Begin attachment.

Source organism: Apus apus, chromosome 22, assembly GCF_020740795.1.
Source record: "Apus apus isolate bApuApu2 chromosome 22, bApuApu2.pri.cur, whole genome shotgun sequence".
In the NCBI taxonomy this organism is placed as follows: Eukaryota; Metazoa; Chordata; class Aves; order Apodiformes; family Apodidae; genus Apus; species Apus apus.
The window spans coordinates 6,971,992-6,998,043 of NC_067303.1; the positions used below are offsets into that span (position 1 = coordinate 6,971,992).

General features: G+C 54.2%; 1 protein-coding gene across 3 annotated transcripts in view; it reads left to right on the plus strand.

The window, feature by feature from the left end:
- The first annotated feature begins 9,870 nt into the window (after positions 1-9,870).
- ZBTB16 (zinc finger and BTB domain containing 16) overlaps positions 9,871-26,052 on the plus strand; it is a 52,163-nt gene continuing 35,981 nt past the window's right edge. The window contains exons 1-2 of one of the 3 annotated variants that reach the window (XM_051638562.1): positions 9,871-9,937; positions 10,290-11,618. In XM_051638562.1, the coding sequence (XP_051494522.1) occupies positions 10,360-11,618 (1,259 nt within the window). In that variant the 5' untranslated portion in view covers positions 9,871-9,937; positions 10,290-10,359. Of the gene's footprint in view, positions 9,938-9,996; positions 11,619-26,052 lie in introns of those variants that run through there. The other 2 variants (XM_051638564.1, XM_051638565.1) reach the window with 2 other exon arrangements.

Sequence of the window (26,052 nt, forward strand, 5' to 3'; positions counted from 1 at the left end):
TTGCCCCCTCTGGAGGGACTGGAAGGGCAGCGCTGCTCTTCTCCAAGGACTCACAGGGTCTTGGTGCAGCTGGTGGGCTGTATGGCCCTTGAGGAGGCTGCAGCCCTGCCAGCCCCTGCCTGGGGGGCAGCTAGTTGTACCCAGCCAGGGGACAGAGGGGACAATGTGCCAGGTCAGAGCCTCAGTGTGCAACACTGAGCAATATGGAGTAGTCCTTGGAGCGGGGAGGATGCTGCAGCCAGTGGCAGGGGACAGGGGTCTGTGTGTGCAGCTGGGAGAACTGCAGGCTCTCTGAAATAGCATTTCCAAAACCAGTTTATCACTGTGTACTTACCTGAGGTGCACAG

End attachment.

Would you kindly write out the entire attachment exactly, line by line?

Source organism: Apus apus, chromosome 22, assembly GCF_020740795.1.
Source record: "Apus apus isolate bApuApu2 chromosome 22, bApuApu2.pri.cur, whole genome shotgun sequence".
In the NCBI taxonomy this organism is placed as follows: Eukaryota; Metazoa; Chordata; class Aves; order Apodiformes; family Apodidae; genus Apus; species Apus apus.
The window spans coordinates 6,971,992-6,998,043 of NC_067303.1; the positions used below are offsets into that span (position 1 = coordinate 6,971,992).

General features: G+C 54.2%; 1 protein-coding gene across 3 annotated transcripts in view; it reads left to right on the plus strand.

The window, feature by feature from the left end:
- The first annotated feature begins 9,870 nt into the window (after positions 1-9,870).
- ZBTB16 (zinc finger and BTB domain containing 16) overlaps positions 9,871-26,052 on the plus strand; it is a 52,163-nt gene continuing 35,981 nt past the window's right edge. The window contains exons 1-2 of one of the 3 annotated variants that reach the window (XM_051638562.1): positions 9,871-9,937; positions 10,290-11,618. In XM_051638562.1, the coding sequence (XP_051494522.1) occupies positions 10,360-11,618 (1,259 nt within the window). In that variant the 5' untranslated portion in view covers positions 9,871-9,937; positions 10,290-10,359. Of the gene's footprint in view, positions 9,938-9,996; positions 11,619-26,052 lie in introns of those variants that run through there. The other 2 variants (XM_051638564.1, XM_051638565.1) reach the window with 2 other exon arrangements.

Sequence of the window (26,052 nt, forward strand, 5' to 3'; positions counted from 1 at the left end):
TTGCCCCCTCTGGAGGGACTGGAAGGGCAGCGCTGCTCTTCTCCAAGGACTCACAGGGTCTTGGTGCAGCTGGTGGGCTGTATGGCCCTTGAGGAGGCTGCAGCCCTGCCAGCCCCTGCCTGGGGGGCAGCTAGTTGTACCCAGCCAGGGGACAGAGGGGACAATGTGCCAGGTCAGAGCCTCAGTGTGCAACACTGAGCAATATGGAGTAGTCCTTGGAGCGGGGAGGATGCTGCAGCCAGTGGCAGGGGACAGGGGTCTGTGTGTGCAGCTGGGAGAACTGCAGGCTCTCTGAAATAGCATTTCCAAAACCAGTTTATCACTGTGTACTTACCTGAGGTGCACAG